Why is it easier to get off an EU sanctions list than a US one?

As the EU has sought to pressure Russia and Iran by targeting individuals, they've run into a problem: their sanctions are often overturned in court. But proposed changes are hugely controversial.

Courtesy of Brick Court Chambers
Maya Lester

If you are a Russian oligarch, a dictator, or you're trying to make a nuclear bomb, it’s probably good to have Maya Lester on your speed dial.

The British lawyer is a leading counsel for those who find themselves on international blacklists. As the crisis in Ukraine and ensuing struggle between Russia and the West takes uncertain turns, demand for such specialists is rising – not least because it's far easier, with the help of lawyers like Ms. Lester, to get off of an EU sanctions list than an American one.

But her job might also be set to get more challenging – something that many in Washington would welcome.

To stem the growing number of blacklist targets challenging their cases in European courts, the EU is debating whether to amend its procedures to be more in line with those of the US. Currently, the government must share its evidence with the defendant, potentially allowing them to see classified information. The proposed rules would allow judges to consider as evidence any information that could harm EU member states, while still withholding it from defendants.

“It’s hugely controversial,” says Ms. Lester, particularly among groups who say the opaqueness of the US system tramples human rights. But others say the procedure could help Europe more effectively use sanctions as a foreign policy tool. As it works now, European authorities are often weighed down by fears of litigation.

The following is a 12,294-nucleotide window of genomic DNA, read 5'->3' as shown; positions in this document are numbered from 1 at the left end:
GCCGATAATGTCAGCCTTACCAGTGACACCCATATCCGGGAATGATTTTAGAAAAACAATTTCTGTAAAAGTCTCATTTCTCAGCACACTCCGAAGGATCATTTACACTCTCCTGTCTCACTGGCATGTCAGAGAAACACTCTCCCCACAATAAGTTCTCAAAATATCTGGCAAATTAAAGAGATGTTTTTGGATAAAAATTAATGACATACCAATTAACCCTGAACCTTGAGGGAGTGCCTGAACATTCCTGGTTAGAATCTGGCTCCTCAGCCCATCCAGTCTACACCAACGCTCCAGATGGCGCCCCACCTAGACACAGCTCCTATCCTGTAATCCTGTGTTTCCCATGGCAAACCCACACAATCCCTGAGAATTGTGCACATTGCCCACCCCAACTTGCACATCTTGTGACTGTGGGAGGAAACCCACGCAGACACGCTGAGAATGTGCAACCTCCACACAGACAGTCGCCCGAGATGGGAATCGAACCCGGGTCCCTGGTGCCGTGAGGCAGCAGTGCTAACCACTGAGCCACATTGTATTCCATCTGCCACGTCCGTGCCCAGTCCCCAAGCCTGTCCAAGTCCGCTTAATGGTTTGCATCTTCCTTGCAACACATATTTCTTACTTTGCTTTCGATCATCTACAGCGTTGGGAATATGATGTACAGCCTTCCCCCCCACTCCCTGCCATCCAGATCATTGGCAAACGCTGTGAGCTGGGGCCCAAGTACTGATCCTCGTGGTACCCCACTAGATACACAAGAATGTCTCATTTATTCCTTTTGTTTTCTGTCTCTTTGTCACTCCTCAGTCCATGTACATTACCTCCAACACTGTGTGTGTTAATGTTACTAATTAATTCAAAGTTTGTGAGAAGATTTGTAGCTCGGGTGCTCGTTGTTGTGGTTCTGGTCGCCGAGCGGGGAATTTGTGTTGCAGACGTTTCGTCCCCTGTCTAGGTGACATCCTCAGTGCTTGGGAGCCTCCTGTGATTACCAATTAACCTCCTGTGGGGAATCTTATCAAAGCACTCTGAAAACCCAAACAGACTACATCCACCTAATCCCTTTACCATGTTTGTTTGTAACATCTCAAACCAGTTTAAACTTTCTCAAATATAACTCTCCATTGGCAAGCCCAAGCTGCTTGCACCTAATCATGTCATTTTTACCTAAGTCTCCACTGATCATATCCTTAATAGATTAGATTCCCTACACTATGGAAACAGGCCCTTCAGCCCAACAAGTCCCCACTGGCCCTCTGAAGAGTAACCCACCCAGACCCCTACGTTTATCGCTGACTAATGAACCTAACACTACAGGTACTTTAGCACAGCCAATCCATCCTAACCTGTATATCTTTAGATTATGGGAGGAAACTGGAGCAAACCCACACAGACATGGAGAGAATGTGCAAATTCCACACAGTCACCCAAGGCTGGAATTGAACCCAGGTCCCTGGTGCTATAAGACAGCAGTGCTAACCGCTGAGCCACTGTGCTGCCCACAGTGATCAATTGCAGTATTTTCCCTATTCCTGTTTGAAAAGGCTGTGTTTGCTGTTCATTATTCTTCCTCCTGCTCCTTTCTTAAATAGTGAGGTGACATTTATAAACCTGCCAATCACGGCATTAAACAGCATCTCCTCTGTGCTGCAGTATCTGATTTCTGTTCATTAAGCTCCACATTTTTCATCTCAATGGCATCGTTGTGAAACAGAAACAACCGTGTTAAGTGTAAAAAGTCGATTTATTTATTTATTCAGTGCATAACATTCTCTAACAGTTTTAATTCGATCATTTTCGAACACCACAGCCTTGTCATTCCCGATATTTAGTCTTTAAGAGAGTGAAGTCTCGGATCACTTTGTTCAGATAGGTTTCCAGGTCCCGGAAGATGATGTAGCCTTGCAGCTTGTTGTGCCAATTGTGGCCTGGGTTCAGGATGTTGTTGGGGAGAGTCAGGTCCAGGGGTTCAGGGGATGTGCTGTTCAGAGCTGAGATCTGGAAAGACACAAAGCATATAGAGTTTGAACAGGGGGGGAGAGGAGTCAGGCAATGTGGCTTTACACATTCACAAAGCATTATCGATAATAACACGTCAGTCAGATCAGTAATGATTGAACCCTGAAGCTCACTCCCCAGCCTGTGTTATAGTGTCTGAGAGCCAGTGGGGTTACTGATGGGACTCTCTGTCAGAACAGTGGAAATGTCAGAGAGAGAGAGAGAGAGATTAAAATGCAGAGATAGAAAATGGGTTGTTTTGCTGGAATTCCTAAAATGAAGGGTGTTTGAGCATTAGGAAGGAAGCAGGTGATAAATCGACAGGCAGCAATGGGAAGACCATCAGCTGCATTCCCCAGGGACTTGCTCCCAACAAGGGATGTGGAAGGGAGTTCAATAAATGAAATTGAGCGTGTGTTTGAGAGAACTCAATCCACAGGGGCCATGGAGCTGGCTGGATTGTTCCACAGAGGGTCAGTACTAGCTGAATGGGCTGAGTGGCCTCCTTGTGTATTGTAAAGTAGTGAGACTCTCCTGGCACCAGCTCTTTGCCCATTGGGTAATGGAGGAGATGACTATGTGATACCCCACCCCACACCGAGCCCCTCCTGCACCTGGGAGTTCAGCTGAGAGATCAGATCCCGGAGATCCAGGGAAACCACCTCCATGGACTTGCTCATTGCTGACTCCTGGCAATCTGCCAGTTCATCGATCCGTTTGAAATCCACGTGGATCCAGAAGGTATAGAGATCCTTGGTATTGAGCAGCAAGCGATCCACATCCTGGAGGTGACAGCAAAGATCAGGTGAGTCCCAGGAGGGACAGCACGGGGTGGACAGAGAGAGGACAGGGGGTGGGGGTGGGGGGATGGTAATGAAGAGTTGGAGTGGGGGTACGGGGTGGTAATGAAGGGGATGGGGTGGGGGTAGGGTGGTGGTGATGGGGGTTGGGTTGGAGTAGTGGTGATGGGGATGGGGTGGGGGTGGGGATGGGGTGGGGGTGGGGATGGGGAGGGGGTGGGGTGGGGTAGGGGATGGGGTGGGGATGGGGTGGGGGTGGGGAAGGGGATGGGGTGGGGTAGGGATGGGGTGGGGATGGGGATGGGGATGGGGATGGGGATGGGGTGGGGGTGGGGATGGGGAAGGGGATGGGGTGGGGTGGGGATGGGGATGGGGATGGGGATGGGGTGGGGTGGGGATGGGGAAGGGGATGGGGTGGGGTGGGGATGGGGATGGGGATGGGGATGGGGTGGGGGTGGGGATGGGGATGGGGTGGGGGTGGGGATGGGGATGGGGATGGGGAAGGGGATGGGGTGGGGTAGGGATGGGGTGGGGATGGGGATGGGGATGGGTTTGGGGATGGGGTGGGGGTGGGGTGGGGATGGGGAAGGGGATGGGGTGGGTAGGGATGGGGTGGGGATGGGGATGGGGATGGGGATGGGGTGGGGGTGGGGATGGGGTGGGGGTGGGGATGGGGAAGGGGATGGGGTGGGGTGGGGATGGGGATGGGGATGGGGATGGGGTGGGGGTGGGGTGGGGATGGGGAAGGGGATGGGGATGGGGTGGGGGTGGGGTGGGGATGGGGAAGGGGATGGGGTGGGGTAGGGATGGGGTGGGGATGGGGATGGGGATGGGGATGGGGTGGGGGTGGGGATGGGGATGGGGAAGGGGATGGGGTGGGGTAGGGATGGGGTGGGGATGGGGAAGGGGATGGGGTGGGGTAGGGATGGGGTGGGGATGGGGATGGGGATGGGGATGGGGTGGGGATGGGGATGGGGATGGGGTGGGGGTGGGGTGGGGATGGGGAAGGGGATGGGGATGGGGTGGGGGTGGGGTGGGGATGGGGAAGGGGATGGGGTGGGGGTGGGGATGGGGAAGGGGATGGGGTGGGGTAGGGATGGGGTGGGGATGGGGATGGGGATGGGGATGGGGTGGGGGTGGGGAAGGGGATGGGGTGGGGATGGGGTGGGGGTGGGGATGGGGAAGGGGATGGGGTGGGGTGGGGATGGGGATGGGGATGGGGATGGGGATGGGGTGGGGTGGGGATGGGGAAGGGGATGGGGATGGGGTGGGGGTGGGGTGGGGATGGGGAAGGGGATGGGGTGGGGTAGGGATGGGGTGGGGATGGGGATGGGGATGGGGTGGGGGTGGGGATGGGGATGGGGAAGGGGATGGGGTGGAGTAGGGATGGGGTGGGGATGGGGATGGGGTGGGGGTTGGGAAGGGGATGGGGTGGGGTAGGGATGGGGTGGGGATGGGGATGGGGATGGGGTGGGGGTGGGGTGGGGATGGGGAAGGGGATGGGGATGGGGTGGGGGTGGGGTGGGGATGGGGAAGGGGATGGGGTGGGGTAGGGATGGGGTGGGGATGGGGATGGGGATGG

“Whenever we have to do a listing, one of the concerns is, how are we going to survive in court? There is this selection bias in the beginning,” says Francesco Giumelli, an assistant professor of international relations at the University of Groningen in the Netherlands and author of “The Success of Sanctions.”

The case against sanctions

As Ukraine has marched steadily toward civil war after Russia annexed Crimea in February – a crisis that only showed signs of possible abatement yesterday, after Russian President Vladimir Putin called to postpone an independence referendum planned in eastern Ukraine – the US and Europe have imposed sanctions on Russian officials. But the EU has not targeted Mr. Putin’s inner circle to the degree that the US has, instead focusing almost exclusively on individuals tied to the annexation itself or to fomenting violence in eastern Ukraine.